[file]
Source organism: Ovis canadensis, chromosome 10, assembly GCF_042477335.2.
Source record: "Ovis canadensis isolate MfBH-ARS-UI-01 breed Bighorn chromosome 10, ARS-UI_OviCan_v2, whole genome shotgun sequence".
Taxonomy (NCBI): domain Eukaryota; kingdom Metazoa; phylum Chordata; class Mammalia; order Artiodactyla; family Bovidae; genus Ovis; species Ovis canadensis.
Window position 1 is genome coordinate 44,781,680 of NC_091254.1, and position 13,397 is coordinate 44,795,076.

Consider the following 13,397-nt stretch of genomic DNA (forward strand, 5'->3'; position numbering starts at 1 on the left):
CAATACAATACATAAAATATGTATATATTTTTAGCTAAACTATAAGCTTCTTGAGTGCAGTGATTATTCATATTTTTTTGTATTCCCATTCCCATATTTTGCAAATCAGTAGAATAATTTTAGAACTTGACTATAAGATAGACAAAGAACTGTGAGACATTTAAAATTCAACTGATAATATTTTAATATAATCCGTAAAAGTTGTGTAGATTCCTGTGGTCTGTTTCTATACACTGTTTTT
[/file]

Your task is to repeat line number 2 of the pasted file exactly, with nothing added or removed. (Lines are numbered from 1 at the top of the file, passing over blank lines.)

Source record: "Ovis canadensis isolate MfBH-ARS-UI-01 breed Bighorn chromosome 10, ARS-UI_OviCan_v2, whole genome shotgun sequence".